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Leader sports editor
Ask any sports editor at a community newspaper what the biggest time of year is, and he won’t hesitate. (If he tells you summer, because that’s the only practical time to take a vacation in this business, you should start looking for a new sports editor immediately.)
What every sports editor will answer is high school football season. Friday nights from early September to early November and beyond are dedicated to one thing almost exclusively: the boys on the gridiron.
Which is why it pains me so to realize that I won’t be covering high school football this fall. Why? Well, I just visited the Lingerie Football League Web site and I’m back to tell you – some five and a half hours later – that the LFL has scheduled its games for Friday nights, beginning Sept. 4.
It was not an easy decision for me because nothing stirs me like the panoply of prep football – the crisp nights festooned with a dewy sliver of moon, the drum line of the band, the players stampeding through the “Beat the Buffs” banner to the thunderous ovation of the fans, the cheerleaders’ desperate rush to the sidelines ahead of the players that puts one in mind of the running of the bulls in the streets of Pamplona, the game itself, the late nights at the office trying to find the perfect lede to capture the action.
Alas, I will miss all of that this fall. Fear not. Intrepid sportswriter and high school football maven Jason King (whose midweek predictions last fall proved correct a stunning 18 percent of the time) drew the short straw and will continue to provide our readers with prep coverage in each of our Saturday editions throughout the fall.
Meanwhile, our promise to you: Simply the most comprehensive coverage of lingerie football in Arkansas.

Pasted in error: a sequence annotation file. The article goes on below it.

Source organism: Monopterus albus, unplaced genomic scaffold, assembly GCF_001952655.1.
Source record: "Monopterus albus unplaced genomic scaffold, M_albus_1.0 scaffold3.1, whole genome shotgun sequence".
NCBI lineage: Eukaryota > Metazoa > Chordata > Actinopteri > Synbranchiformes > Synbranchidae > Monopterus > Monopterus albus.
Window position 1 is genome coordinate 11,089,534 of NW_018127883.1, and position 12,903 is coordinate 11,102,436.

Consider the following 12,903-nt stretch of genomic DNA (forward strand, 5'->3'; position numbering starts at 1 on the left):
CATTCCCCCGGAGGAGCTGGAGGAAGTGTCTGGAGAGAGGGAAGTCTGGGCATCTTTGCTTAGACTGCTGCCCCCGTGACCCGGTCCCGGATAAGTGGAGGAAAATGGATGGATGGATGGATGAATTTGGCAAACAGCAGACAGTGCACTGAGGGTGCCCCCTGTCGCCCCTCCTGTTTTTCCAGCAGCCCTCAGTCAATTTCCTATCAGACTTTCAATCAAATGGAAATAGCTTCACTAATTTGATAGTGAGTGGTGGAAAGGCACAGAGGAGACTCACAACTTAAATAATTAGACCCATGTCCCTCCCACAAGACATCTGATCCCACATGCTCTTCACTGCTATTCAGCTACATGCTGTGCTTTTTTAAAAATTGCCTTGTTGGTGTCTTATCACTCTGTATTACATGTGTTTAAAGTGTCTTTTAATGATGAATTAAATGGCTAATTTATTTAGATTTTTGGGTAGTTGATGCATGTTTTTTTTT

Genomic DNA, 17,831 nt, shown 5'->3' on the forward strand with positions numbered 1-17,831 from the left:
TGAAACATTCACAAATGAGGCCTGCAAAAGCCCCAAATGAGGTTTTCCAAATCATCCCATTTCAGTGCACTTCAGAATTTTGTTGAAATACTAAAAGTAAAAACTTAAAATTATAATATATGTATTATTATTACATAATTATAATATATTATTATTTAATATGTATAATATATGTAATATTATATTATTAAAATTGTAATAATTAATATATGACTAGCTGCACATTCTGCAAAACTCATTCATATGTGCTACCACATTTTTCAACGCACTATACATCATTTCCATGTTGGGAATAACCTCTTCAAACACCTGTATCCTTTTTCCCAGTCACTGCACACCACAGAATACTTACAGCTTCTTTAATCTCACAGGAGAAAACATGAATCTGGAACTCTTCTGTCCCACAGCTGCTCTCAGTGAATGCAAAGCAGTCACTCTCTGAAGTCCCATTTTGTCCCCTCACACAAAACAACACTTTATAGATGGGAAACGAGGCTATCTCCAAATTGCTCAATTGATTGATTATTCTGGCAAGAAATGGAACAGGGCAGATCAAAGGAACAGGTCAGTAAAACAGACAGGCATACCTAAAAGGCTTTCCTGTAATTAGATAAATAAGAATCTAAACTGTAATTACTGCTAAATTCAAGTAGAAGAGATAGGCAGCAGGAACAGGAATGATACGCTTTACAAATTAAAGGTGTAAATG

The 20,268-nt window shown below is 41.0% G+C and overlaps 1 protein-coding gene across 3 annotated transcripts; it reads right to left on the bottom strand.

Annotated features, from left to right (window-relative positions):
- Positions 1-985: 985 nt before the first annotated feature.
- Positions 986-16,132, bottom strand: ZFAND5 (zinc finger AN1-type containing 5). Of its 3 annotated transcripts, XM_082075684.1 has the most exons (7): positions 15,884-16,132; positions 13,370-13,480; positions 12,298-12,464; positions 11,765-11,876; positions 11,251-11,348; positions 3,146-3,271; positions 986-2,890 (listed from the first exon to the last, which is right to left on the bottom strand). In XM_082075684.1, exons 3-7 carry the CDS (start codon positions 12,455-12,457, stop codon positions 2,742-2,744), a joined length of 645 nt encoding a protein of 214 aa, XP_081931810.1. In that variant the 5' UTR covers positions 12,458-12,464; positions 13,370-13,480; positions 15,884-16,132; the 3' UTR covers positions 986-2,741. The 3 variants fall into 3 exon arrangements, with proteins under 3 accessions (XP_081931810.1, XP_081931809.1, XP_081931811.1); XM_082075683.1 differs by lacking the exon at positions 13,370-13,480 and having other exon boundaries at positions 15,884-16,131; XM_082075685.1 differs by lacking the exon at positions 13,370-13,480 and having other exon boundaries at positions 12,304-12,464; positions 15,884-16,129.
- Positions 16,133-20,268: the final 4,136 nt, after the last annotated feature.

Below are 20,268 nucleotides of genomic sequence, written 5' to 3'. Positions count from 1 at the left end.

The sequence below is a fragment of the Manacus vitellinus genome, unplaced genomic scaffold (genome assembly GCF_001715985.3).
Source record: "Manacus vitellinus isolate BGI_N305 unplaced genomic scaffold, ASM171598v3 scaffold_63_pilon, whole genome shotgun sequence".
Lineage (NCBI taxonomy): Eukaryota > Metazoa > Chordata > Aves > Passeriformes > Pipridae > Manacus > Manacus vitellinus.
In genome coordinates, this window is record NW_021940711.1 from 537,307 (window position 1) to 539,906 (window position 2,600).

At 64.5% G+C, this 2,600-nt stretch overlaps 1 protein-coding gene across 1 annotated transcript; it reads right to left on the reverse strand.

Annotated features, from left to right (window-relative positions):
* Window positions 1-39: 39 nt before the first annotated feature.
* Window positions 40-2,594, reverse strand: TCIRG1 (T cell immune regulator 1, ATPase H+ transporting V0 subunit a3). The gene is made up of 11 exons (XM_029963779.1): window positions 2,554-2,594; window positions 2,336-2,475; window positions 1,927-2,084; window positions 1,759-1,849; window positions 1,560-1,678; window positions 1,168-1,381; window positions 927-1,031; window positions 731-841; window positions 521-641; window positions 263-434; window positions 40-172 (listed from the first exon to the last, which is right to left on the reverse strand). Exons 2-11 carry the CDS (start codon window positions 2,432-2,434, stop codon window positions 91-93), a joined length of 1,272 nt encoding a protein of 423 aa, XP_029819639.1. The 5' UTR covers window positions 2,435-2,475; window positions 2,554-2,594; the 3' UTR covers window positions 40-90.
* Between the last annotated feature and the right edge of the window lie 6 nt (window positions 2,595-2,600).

When the Dallas Desire and the Denver Dream hook up in October, we’ll be there. When the Bliss (Chicago) battle the Temptation (Los Angeles) or the Seduction (San Diego) visit the Euphoria (New England), we’ll provide the insight and analysis.
Our coverage will consist primarily of photos, though the accompanying story will provide such critical details as who started the hair pulling brawl, whether those green garters the Miami Caliente sport beneath their teal shorts is gauche and, space permitting, the final score.
Mostly it will be pictures, though.
Please don’t think this is prurient in the least. Our interest is twofold: We love football and we abhor chauvinism.
You thought we wouldn’t cover an athletic event simply because, instead of middle-aged men in long pants and jerseys, it is young women in shorts and halter-tops?
You don’t know us very well.
I have learned this much from my visit this morning (and early afternoon) to the LFL Web site: The game will consist of seven girls in halters and shorts competing against seven other girls in halters and shorts on a 50-yard field.
Scoring is the same as in men’s football, though there is no kicking, and extra points must be converted via a run or pass.
Interestingly, the Web site goes out of its way to identify the end zones as being eight yards deep. I’m not sure how that tidbit adds to my understanding of the game, or even how deep an NFL end zone is, but so be it.
Anyway, it will be full-contact, and the girls will wear padded protection but not to the point that it distracts those viewers tuning in just to see skimpily attired young women. And as much as we’d like to think otherwise, there are bound to be such people.
But not us. We’re there for the love of the game.
I just see one potential problem with the new league. Given man’s basically piggish behavior, will we be able to distinguish the teams to the point that all-important rivalries are allowed to form, or will we view them all as an amorphous mass of young pretty women in shorts and halter tops?
To that end, I propose, as one of the top LFL journalists in the field today, that the league form two distinct conferences — one devoted to scantily clad purveyors of prurience and the other to properly attired purveyors of purity.
The Prude Conference would be made up of teams whose uniforms consisted of long, preferably flannel dresses with high collars and ruffled sleeves. I’m thinking of the Pittsburgh Puritans, for instance, or the Chicago Chaste. Or perhaps the Scranton Scolders.
Anyway, those are just some ideas for a later date. Let’s see how the first season plays out and we can tweak it from there.
Tune in to these sports pages this fall for all the action.